Boston residents are already affected by extreme heat, rain, snow and flooding. These trends will likely continue. The City launched Climate Ready Boston to help Boston plan for the future impacts of climate change.
Climate Ready Boston is an ongoing initiative. We released a comprehensive study report in December 2016 that you can read below. We are now working with the community and other partners to advance our vision for a Climate Ready Boston.
Colleges and universities have a significant footprint in the City, as well as a particular set of sustainability challenges, including large-scale energy procurement and management, and resiliency planning for diverse communities of tens of thousands of students, faculty, and staff.
Net Neutrality protections prevent Internet Service Providers from interfering with your Internet content. In November, FCC Chairman Ajit Pai proposed to eliminate these protections — here’s our take on it. For more background, check out our introduction to Net Neutrality: http://bit.ly/2B80aQU
Lulu Garcia-Navarro talks with Marvin Odum, Houston’s chief recovery officer, about the city’s need for more federal aid since the region was hit by Hurricane Harvey.
LULU GARCIA-NAVARRO, HOST:
And here in Houston with me now is one of the reasons we actually came here. John Burnett, NPR’s Southwest correspondent. Hey, John.
JOHN BURNETT, BYLINE: Welcome to Houston, Lulu. I’m glad we got you down here.
GARCIA-NAVARRO: I am glad to be here. And you’ve been urging us to cover Houston for a while. We’ll get to Harvey in a moment. But why, in your view, is the city important right now?
BURNETT: Well, I’m a native Texan. And for decades, Houston had labored under a stereotype of being this behemoth city filled with oil men, refinery workers and astronauts. And in the last decade, I think Houston has become the most interesting city in Texas and really the most misunderstood major city in America. It’s the fourth-largest.
Houston is now calling itself the most ethnically and racially diverse in America. As whites slip into a minority, Houston becomes a bellwether. This is what big American cities are going to look like going forward. But there’s something else going on here. Houston is trying hard to make itself a more livable city. It’s created these amazing urban parks like Hermann Park and Buffalo Bayou. And people are investing in the theater district and the museums.
GARCIA-NAVARRO: And, of course, in the middle of that civic reinvention, Hurricane Harvey hit the area more than three months ago. And you can’t overstate how devastated Houston was by that storm.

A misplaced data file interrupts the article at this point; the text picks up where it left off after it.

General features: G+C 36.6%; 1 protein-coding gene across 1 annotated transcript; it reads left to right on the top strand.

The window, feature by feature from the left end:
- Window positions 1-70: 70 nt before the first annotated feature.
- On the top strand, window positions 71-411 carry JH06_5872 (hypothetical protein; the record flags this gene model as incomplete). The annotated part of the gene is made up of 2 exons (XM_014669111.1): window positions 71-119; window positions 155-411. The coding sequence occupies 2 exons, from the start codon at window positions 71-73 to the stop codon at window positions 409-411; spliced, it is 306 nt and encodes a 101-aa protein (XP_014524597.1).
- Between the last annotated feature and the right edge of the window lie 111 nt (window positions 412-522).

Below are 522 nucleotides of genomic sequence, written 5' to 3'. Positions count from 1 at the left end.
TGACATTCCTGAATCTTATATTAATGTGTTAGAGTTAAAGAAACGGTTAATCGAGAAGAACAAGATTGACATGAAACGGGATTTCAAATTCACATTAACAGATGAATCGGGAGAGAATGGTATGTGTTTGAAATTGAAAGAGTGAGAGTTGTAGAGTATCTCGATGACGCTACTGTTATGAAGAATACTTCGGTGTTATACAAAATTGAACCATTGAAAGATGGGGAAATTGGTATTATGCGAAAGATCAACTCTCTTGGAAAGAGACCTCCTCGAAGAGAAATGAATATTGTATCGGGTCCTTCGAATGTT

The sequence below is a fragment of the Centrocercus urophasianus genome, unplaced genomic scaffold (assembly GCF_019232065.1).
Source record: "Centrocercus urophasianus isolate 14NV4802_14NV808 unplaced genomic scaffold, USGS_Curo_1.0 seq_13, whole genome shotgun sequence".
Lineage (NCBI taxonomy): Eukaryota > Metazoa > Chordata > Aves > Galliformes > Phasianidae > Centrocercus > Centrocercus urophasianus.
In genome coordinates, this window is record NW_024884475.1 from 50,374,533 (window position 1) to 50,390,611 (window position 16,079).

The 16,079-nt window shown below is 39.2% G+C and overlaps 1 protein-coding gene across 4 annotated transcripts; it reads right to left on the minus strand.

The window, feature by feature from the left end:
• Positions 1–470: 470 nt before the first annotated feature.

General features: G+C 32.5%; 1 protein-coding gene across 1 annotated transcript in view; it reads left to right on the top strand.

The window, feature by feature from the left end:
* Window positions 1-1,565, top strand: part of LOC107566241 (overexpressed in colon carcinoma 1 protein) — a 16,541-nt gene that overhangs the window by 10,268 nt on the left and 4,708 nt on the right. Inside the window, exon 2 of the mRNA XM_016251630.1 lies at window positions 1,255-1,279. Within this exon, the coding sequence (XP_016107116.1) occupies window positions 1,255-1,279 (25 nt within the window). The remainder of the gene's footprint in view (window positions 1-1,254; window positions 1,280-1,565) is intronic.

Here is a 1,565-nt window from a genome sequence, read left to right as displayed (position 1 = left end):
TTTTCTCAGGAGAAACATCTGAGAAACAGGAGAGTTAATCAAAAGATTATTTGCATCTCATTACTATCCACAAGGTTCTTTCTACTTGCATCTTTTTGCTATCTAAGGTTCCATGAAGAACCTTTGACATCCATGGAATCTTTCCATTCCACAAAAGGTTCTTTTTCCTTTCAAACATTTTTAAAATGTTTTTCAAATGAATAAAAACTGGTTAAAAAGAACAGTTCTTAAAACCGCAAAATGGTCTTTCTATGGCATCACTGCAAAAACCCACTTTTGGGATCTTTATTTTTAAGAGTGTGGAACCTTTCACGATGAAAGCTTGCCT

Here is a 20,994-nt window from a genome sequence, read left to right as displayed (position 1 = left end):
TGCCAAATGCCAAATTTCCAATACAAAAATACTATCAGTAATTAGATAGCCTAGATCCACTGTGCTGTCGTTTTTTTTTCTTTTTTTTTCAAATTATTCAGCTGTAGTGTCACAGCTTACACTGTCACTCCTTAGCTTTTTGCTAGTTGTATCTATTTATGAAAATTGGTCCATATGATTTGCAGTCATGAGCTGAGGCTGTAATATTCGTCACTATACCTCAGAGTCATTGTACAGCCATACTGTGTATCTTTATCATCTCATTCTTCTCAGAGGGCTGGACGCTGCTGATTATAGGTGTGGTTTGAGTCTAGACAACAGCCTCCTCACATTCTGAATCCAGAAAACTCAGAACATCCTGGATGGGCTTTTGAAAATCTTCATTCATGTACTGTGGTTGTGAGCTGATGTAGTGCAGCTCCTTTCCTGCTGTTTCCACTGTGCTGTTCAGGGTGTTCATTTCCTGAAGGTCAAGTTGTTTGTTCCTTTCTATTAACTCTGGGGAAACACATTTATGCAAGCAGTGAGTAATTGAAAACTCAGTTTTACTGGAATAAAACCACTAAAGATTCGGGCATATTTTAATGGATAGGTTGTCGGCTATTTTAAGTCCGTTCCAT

BURNETT: It’s true. Harvey dumped 50 inches of rain – a year’s worth of rain in four days, more than 100,000 homes damaged. Thousands are still staying in hotels all over the region. Houston is exceptionally flat. The city’s nickname is the Bayou City. Its existence is premised on drainage. But three 500-year storms in three years have proved that something has gone wrong. These bayous that drain into Galveston Bay are just not getting the water out fast enough.
Maritime historian David Abulafia of the University of Cambridge presents his lecture, ”
Far-flung Neighbors: The Cape Verde Islands, São Tomé and the Portuguese Settlement of the Eastern Atlantic, 1420-1520,” This lecture is co-sponsored by the John Carter Brown Library and the Joukowsky Institute for Archaeology and the Ancient World.
Welcome to Transition Studies. To prosper for very much longer on the changing Earth humankind will need to move beyond its current fossil-fueled civilization toward one that is sustained on recycled materials and renewable energy. This is not a trivial shift. It will require a major transition in all aspects of our lives.
This weblog explores the transition to a sustainable future on our finite planet. It provides links to current news, key documents from government sources and non-governmental organizations, as well as video documentaries about climate change, environmental ethics and environmental justice concerns.
The links are listed here to be used in whatever manner they may be helpful in public information campaigns, course preparation, teaching, letter-writing, lectures, class presentations, policy discussions, article writing, civic or Congressional hearings and citizen action campaigns, etc. For further information on this blog see: About this weblog. and How to use this weblog.
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